Mendel’s law of dominance states that a dominant allele expresses itself in a monohybrid cross and suppresses the expression of recessive allele. However, this recessive allele for a character is not lost and remains hidden or masked in the progenies of F1 generation and reappears in the next generation.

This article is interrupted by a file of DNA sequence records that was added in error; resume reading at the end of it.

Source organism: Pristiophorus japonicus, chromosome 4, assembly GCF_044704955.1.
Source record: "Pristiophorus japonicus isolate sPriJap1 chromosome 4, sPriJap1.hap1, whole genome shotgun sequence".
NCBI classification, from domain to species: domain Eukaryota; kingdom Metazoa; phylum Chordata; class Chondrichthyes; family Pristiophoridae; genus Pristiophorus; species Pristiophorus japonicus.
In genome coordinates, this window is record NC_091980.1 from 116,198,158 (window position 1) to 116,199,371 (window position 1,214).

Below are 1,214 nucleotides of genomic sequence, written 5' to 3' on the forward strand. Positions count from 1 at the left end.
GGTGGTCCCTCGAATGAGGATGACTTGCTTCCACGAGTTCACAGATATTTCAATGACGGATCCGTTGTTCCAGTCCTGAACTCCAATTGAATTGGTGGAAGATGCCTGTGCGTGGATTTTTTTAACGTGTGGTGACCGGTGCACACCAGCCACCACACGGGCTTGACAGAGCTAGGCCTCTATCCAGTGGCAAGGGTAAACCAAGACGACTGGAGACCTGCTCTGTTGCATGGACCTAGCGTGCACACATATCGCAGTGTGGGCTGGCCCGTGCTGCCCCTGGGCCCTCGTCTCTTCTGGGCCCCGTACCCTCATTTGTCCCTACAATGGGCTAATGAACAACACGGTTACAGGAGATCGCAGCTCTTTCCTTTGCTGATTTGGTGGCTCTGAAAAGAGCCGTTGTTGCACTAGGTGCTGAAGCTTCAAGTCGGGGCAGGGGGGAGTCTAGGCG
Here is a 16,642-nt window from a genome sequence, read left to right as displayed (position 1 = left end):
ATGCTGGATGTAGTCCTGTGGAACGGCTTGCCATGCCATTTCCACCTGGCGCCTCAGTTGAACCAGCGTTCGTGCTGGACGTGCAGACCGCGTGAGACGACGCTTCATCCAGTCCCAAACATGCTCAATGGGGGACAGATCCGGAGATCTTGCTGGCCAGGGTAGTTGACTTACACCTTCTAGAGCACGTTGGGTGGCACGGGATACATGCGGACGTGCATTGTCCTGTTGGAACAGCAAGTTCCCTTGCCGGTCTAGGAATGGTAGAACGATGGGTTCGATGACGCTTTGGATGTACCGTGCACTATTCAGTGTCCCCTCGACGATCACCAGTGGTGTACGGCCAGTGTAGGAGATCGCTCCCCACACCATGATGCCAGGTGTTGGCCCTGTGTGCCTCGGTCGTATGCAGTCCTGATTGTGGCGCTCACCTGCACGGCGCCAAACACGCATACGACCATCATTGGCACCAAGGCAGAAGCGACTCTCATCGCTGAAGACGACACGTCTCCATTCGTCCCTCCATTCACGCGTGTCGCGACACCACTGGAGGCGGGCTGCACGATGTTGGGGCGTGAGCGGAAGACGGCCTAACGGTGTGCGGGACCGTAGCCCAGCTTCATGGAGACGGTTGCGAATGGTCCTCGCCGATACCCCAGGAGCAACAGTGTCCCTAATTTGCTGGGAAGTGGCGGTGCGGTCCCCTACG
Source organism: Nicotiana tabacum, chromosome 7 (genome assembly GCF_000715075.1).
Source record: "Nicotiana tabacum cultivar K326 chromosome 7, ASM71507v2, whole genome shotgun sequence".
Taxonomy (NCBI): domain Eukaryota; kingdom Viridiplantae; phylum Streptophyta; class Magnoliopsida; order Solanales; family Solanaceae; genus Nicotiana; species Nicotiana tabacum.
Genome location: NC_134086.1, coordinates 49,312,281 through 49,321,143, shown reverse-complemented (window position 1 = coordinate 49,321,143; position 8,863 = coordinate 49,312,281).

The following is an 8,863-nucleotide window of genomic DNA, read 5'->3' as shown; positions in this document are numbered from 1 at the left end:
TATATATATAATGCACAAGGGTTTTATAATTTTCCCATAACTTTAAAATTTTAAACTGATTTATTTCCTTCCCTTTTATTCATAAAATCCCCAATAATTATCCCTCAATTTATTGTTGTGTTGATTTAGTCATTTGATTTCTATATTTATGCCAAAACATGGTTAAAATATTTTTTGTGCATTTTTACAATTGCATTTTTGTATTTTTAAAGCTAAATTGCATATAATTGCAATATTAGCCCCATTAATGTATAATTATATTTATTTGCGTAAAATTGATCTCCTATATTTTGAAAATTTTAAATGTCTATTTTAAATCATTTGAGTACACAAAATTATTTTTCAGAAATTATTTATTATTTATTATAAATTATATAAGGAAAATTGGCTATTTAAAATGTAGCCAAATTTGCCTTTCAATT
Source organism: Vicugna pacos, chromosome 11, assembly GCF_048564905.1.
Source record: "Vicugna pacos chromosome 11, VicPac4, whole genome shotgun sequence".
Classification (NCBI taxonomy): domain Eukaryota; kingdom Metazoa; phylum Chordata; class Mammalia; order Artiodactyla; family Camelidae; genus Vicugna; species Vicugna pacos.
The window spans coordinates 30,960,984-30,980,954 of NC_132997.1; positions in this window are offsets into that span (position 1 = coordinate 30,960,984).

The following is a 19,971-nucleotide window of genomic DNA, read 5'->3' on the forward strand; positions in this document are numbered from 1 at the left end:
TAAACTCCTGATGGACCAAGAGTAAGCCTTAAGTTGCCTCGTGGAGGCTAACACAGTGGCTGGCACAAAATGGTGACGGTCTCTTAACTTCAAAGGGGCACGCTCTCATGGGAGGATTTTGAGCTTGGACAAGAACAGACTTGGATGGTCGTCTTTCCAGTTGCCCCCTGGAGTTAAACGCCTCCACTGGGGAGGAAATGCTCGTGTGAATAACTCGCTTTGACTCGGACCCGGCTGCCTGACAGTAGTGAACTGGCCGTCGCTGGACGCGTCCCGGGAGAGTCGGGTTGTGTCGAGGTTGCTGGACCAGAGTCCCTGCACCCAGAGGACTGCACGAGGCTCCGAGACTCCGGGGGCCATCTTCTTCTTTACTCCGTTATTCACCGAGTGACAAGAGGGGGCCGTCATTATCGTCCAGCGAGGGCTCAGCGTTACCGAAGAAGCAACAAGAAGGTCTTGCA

For example, when pea plants with round seeds (RR) are crossed with plants with wrinkled seeds (rr), all seeds in F1 generation were found to be round (Rr). When these round seeds were self-fertilized, both the round and wrinkled seeds appeared in F2 generation in 3: 1 ratio. Hence, in F1 generation, the dominant character (round seeds) appeared and the recessive character (wrinkled seeds) got suppressed, which reappeared in F2 generation.